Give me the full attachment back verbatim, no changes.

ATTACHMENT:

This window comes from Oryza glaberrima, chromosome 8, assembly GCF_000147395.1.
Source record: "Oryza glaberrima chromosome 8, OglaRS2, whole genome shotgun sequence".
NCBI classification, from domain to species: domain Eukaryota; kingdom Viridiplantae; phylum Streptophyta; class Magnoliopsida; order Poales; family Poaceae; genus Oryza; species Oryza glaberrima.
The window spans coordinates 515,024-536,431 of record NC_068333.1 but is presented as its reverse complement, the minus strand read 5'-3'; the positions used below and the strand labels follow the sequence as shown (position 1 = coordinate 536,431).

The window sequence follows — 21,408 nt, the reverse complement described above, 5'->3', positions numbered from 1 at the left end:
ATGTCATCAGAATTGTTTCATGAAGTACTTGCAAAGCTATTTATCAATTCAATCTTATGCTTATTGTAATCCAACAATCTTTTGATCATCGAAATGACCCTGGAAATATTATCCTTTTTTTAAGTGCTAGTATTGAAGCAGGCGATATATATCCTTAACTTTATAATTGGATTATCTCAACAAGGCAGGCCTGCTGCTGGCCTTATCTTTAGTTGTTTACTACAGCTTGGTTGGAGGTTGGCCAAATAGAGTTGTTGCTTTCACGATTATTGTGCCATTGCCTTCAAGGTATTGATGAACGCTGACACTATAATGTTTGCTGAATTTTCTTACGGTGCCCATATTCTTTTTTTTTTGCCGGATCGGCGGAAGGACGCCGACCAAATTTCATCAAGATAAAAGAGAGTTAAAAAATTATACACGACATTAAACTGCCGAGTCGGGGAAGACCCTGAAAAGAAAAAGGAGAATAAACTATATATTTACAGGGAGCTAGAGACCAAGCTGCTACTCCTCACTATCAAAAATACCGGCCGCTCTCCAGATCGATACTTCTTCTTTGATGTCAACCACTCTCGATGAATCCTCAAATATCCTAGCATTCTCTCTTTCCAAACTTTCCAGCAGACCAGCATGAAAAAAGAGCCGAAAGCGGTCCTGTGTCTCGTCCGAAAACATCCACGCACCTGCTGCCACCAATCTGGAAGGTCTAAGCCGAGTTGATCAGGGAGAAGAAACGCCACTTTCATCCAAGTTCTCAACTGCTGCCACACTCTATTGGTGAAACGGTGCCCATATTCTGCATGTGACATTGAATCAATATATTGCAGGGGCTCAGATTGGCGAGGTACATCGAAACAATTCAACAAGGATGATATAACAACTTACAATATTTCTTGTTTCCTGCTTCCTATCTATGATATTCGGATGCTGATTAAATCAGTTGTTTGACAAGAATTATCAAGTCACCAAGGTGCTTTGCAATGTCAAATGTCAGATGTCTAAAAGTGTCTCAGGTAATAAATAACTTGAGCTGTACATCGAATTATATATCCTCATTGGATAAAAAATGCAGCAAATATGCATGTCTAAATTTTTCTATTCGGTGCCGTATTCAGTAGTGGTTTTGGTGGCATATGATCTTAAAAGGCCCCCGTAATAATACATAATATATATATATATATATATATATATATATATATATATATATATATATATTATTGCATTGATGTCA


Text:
This window comes from Oryza glaberrima, chromosome 8, assembly GCF_000147395.1.
Source record: "Oryza glaberrima chromosome 8, OglaRS2, whole genome shotgun sequence".
NCBI classification, from domain to species: domain Eukaryota; kingdom Viridiplantae; phylum Streptophyta; class Magnoliopsida; order Poales; family Poaceae; genus Oryza; species Oryza glaberrima.
The window spans coordinates 515,024-536,431 of record NC_068333.1 but is presented as its reverse complement, the minus strand read 5'-3'; the positions used below and the strand labels follow the sequence as shown (position 1 = coordinate 536,431).

The window sequence follows — 21,408 nt, the reverse complement described above, 5'->3', positions numbered from 1 at the left end:
ATGTCATCAGAATTGTTTCATGAAGTACTTGCAAAGCTATTTATCAATTCAATCTTATGCTTATTGTAATCCAACAATCTTTTGATCATCGAAATGACCCTGGAAATATTATCCTTTTTTTAAGTGCTAGTATTGAAGCAGGCGATATATATCCTTAACTTTATAATTGGATTATCTCAACAAGGCAGGCCTGCTGCTGGCCTTATCTTTAGTTGTTTACTACAGCTTGGTTGGAGGTTGGCCAAATAGAGTTGTTGCTTTCACGATTATTGTGCCATTGCCTTCAAGGTATTGATGAACGCTGACACTATAATGTTTGCTGAATTTTCTTACGGTGCCCATATTCTTTTTTTTTTGCCGGATCGGCGGAAGGACGCCGACCAAATTTCATCAAGATAAAAGAGAGTTAAAAAATTATACACGACATTAAACTGCCGAGTCGGGGAAGACCCTGAAAAGAAAAAGGAGAATAAACTATATATTTACAGGGAGCTAGAGACCAAGCTGCTACTCCTCACTATCAAAAATACCGGCCGCTCTCCAGATCGATACTTCTTCTTTGATGTCAACCACTCTCGATGAATCCTCAAATATCCTAGCATTCTCTCTTTCCAAACTTTCCAGCAGACCAGCATGAAAAAAGAGCCGAAAGCGGTCCTGTGTCTCGTCCGAAAACATCCACGCACCTGCTGCCACCAATCTGGAAGGTCTAAGCCGAGTTGATCAGGGAGAAGAAACGCCACTTTCATCCAAGTTCTCAACTGCTGCCACACTCTATTGGTGAAACGGTGCCCATATTCTGCATGTGACATTGAATCAATATATTGCAGGGGCTCAGATTGGCGAGGTACATCGAAACAATTCAACAAGGATGATATAACAACTTACAATATTTCTTGTTTCCTGCTTCCTATCTATGATATTCGGATGCTGATTAAATCAGTTGTTTGACAAGAATTATCAAGTCACCAAGGTGCTTTGCAATGTCAAATGTCAGATGTCTAAAAGTGTCTCAGGTAATAAATAACTTGAGCTGTACATCGAATTATATATCCTCATTGGATAAAAAATGCAGCAAATATGCATGTCTAAATTTTTCTATTCGGTGCCGTATTCAGTAGTGGTTTTGGTGGCATATGATCTTAAAAGGCCCCCGTAATAATACATAATATATATATATATATATATATATATATATATATATATATATATATATATTATTGCATTGATGTCA